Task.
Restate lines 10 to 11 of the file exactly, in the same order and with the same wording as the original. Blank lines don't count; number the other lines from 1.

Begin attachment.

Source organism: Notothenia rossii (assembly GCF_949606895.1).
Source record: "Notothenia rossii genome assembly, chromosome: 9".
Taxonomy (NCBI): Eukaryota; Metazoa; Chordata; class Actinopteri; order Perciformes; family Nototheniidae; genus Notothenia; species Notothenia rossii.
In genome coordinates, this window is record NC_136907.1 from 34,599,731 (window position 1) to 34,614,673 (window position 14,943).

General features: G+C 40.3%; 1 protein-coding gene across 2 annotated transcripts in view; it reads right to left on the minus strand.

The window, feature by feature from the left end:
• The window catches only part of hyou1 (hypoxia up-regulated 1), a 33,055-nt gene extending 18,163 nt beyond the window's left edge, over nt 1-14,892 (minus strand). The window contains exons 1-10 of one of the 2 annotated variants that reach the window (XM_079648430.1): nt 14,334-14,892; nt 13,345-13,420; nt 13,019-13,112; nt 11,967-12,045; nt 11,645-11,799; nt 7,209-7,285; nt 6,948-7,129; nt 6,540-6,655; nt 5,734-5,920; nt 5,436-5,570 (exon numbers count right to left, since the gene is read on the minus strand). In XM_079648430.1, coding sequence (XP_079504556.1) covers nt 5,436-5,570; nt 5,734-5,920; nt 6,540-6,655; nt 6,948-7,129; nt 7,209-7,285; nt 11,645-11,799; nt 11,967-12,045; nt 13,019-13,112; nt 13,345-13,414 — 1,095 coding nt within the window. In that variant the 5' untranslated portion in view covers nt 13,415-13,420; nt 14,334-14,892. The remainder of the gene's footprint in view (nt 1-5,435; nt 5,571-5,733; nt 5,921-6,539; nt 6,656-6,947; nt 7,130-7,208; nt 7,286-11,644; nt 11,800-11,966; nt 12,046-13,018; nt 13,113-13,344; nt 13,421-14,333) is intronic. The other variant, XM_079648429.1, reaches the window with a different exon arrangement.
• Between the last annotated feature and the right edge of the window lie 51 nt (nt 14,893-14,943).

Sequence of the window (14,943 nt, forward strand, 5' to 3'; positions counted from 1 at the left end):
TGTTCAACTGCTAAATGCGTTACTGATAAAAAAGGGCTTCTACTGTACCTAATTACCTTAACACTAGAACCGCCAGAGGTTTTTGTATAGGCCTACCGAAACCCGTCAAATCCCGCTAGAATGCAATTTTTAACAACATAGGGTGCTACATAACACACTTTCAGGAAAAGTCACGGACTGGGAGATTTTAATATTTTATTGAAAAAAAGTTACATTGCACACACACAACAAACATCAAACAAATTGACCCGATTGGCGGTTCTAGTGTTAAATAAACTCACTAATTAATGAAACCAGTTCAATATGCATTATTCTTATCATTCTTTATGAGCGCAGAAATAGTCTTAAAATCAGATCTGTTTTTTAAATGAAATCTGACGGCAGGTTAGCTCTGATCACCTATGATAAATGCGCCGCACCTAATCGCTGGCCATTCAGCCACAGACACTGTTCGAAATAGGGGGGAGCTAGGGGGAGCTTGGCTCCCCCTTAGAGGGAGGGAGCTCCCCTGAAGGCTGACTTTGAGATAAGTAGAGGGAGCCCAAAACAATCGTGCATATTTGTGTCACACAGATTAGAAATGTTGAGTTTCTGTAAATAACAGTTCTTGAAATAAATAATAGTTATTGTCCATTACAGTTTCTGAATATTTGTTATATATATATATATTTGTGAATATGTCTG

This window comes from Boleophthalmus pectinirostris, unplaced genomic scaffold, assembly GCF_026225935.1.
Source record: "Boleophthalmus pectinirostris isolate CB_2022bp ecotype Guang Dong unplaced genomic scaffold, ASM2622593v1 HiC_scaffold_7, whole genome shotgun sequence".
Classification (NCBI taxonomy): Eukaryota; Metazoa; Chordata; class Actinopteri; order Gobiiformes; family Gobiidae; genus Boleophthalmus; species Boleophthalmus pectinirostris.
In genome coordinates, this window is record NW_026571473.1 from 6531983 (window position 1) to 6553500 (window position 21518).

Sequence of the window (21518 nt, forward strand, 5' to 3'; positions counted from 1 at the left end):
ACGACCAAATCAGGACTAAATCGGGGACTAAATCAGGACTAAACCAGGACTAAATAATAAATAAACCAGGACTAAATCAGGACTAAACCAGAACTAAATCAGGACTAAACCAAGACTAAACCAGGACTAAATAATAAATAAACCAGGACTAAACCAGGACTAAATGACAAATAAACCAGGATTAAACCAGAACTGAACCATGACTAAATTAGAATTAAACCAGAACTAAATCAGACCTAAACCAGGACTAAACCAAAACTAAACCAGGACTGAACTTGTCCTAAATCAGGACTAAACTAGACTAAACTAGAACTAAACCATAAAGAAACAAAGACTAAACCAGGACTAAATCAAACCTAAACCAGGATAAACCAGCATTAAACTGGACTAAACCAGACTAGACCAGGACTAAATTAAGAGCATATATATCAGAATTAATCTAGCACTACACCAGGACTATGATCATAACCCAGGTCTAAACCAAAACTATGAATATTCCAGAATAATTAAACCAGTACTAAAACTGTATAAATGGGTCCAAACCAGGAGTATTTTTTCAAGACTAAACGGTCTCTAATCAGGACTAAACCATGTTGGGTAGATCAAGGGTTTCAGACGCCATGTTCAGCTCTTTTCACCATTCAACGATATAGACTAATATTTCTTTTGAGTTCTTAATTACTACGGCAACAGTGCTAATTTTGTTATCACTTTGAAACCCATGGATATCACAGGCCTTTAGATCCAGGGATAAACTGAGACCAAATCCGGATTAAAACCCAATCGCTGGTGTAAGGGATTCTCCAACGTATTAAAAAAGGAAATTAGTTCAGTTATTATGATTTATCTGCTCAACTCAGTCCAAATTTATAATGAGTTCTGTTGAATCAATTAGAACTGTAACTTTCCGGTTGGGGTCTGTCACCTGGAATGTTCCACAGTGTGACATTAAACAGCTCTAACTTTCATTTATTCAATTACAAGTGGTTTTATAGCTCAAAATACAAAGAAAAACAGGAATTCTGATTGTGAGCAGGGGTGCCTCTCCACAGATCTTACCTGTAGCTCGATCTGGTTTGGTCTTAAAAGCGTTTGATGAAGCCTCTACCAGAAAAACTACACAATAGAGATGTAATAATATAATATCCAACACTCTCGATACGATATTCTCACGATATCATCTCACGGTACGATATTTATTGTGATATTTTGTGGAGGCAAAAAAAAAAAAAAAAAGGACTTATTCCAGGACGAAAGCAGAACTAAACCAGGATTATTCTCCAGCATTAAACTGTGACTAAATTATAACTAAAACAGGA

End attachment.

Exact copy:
TGTTCAACTGCTAAATGCGTTACTGATAAAAAAGGGCTTCTACTGTACCTAATTACCTTAACACTAGAACCGCCAGAGGTTTTTGTATAGGCCTACCGAAACCCGTCAAATCCCGCTAGAATGCAATTTTTAACAACATAGGGTGCTACATAACACACTTTCAGGAAAAGTCACGGACTGGGAGATTTTAATATTTTATTGAAAAAAAGTTACATTGCACACACACAACAAACATCAAACAAATTGACCCGATTGGCGGTTCTAGTGTTAAATAAACTCACTAATTAATGAAACCAGTTCAATATGCATTATTCTTATCATTCTTTATGAGCGCAGAAATAGTCTTAAAATCAGATCTGTTTTTTAAATGAAATCTGACGGCAGGTTAGCTCTGATCACCTATGATAAATGCGCCGCACCTAATCGCTGGCCATTCAGCCACAGACACTGTTCGAAATAGGGGGGAGCTAGGGGGAGCTTGGCTCCCCCTTAGAGGGAGGGAGCTCCCCTGAAGGCTGACTTTGAGATAAGTAGAGGGAGCCCAAAACAATCGTGCATATTTGTGTCACACAGATTAGAAATGTTGAGTTTCTGTAAATAACAGTTCTTGAAATAAATAATAGTTATTGTCCATTACAGTTTCTGAATATTTGTTATATATATATATATTTGTGAATATGTCTG

This window comes from Boleophthalmus pectinirostris, unplaced genomic scaffold, assembly GCF_026225935.1.